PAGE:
Abstract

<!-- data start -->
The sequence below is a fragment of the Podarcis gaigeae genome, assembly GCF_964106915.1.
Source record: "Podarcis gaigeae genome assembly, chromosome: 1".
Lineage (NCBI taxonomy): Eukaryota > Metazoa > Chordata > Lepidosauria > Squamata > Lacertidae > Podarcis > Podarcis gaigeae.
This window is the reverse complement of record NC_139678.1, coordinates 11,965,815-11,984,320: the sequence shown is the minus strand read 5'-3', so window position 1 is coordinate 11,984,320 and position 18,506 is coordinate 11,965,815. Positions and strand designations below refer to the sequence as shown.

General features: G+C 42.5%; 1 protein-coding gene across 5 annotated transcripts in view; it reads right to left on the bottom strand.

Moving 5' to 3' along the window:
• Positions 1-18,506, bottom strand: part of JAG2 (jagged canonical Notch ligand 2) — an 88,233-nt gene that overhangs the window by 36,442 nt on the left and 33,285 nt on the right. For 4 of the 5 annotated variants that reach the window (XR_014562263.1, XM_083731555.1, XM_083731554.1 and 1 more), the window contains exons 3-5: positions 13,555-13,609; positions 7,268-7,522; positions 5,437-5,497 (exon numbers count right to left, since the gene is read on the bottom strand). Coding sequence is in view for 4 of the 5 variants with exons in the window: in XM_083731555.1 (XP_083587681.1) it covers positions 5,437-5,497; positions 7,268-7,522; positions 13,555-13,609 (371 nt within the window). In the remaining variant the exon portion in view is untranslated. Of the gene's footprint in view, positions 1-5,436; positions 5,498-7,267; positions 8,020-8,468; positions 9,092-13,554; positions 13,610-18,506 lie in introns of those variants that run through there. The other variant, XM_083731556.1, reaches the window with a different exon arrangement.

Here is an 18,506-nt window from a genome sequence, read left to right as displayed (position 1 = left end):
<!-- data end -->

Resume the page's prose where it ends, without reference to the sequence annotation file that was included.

The encrustation of Paleozoic rhynchonelliform brachiopods has been studied for decades, but modern brachiopods have not received similar scrutiny. The discovery of abundant subtropical brachiopods from the Southeast Brazilian Bight provides an unprecedented opportunity to assess epibiont abundance, diversity, and encrustation patterns in modern brachiopod assemblages. Across the outer shelf, encrustation frequencies vary among taxa, from mean values of 0.45% for Platidia to 9.3% for Argyrotheca. Encrustation frequencies for Bouchardia increase from 1.6% on the outer shelf to 84% on the inner shelf. Larger valves are encrusted more frequently, and epibionts preferentially colonize valve interiors. Increased encrustation on the inner shelf may reflect the greater surface area of larger hosts, longer exposure of dead shells, water-mass characteristics, sedimentation rates, productivity, or other factors that vary with depth. Inner-shelf brachiopods exhibit encrustation frequencies comparable to those reported for epifaunal bivalves. The epibiont fauna is dominated by bryozoans and serpulids, with minor roles played by spirorbids, bivalves, barnacles, foraminifera, algae, and other taxa. Epibiont abundance at each site is highly variable, but sites are similar in rank importance of epibiont taxa. A different suite of epibionts colonized Paleozoic brachiopods, but similar patterns of encrustation have been observed, including preferential settlement according to valve morphology. These results provide a baseline for evaluating the encrustation of modern bivalves and ancient brachiopods, and may elucidate the macroevolutionary history of epibionts and their relationship to their hosts.

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